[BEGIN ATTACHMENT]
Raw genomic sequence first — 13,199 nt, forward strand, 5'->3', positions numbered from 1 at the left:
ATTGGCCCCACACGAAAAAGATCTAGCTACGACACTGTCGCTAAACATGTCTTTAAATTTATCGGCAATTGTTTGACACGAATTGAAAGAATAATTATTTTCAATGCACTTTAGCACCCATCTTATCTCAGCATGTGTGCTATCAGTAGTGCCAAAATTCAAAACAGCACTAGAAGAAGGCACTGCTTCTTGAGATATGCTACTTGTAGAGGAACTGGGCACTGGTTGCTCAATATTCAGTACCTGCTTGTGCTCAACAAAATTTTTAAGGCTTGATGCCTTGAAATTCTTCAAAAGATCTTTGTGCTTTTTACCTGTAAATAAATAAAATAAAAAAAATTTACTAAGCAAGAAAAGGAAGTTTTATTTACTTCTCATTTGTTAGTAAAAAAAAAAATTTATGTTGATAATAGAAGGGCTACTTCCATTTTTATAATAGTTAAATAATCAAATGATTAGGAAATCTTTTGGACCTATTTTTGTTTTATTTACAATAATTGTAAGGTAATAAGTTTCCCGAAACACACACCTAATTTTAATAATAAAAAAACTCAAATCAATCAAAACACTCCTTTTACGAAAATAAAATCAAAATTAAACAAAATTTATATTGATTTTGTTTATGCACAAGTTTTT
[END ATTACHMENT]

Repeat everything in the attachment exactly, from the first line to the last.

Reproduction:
Raw genomic sequence first — 13,199 nt, forward strand, 5'->3', positions numbered from 1 at the left:
ATTGGCCCCACACGAAAAAGATCTAGCTACGACACTGTCGCTAAACATGTCTTTAAATTTATCGGCAATTGTTTGACACGAATTGAAAGAATAATTATTTTCAATGCACTTTAGCACCCATCTTATCTCAGCATGTGTGCTATCAGTAGTGCCAAAATTCAAAACAGCACTAGAAGAAGGCACTGCTTCTTGAGATATGCTACTTGTAGAGGAACTGGGCACTGGTTGCTCAATATTCAGTACCTGCTTGTGCTCAACAAAATTTTTAAGGCTTGATGCCTTGAAATTCTTCAAAAGATCTTTGTGCTTTTTACCTGTAAATAAATAAAATAAAAAAAATTTACTAAGCAAGAAAAGGAAGTTTTATTTACTTCTCATTTGTTAGTAAAAAAAAAAATTTATGTTGATAATAGAAGGGCTACTTCCATTTTTATAATAGTTAAATAATCAAATGATTAGGAAATCTTTTGGACCTATTTTTGTTTTATTTACAATAATTGTAAGGTAATAAGTTTCCCGAAACACACACCTAATTTTAATAATAAAAAAACTCAAATCAATCAAAACACTCCTTTTACGAAAATAAAATCAAAATTAAACAAAATTTATATTGATTTTGTTTATGCACAAGTTTTT